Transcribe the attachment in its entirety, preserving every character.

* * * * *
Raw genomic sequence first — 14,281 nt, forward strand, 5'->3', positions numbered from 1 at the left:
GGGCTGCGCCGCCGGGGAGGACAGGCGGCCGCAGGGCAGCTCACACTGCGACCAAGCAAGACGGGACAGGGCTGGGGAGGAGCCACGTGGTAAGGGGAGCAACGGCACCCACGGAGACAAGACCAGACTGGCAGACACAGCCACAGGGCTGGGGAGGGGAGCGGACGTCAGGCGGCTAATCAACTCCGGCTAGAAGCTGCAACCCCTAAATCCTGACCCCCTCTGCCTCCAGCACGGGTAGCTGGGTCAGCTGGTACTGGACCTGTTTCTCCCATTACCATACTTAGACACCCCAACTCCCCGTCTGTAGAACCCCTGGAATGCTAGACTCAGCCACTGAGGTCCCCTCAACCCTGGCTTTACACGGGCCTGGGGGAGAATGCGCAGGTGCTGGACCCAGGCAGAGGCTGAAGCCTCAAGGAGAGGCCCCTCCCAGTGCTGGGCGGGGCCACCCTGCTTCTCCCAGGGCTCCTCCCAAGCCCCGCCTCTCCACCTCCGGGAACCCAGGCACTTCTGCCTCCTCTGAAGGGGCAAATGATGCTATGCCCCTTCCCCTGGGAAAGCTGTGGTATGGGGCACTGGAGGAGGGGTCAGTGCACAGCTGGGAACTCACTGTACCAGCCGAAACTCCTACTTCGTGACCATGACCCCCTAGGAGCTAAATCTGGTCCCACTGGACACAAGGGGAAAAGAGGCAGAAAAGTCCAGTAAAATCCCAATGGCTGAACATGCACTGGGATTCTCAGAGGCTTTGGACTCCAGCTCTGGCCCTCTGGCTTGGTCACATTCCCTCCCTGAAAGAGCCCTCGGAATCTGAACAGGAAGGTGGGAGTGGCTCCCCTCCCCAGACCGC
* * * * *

Raw genomic sequence first — 14,281 nt, forward strand, 5'->3', positions numbered from 1 at the left:
GGGCTGCGCCGCCGGGGAGGACAGGCGGCCGCAGGGCAGCTCACACTGCGACCAAGCAAGACGGGACAGGGCTGGGGAGGAGCCACGTGGTAAGGGGAGCAACGGCACCCACGGAGACAAGACCAGACTGGCAGACACAGCCACAGGGCTGGGGAGGGGAGCGGACGTCAGGCGGCTAATCAACTCCGGCTAGAAGCTGCAACCCCTAAATCCTGACCCCCTCTGCCTCCAGCACGGGTAGCTGGGTCAGCTGGTACTGGACCTGTTTCTCCCATTACCATACTTAGACACCCCAACTCCCCGTCTGTAGAACCCCTGGAATGCTAGACTCAGCCACTGAGGTCCCCTCAACCCTGGCTTTACACGGGCCTGGGGGAGAATGCGCAGGTGCTGGACCCAGGCAGAGGCTGAAGCCTCAAGGAGAGGCCCCTCCCAGTGCTGGGCGGGGCCACCCTGCTTCTCCCAGGGCTCCTCCCAAGCCCCGCCTCTCCACCTCCGGGAACCCAGGCACTTCTGCCTCCTCTGAAGGGGCAAATGATGCTATGCCCCTTCCCCTGGGAAAGCTGTGGTATGGGGCACTGGAGGAGGGGTCAGTGCACAGCTGGGAACTCACTGTACCAGCCGAAACTCCTACTTCGTGACCATGACCCCCTAGGAGCTAAATCTGGTCCCACTGGACACAAGGGGAAAAGAGGCAGAAAAGTCCAGTAAAATCCCAATGGCTGAACATGCACTGGGATTCTCAGAGGCTTTGGACTCCAGCTCTGGCCCTCTGGCTTGGTCACATTCCCTCCCTGAAAGAGCCCTCGGAATCTGAACAGGAAGGTGGGAGTGGCTCCCCTCCCCAGACCGC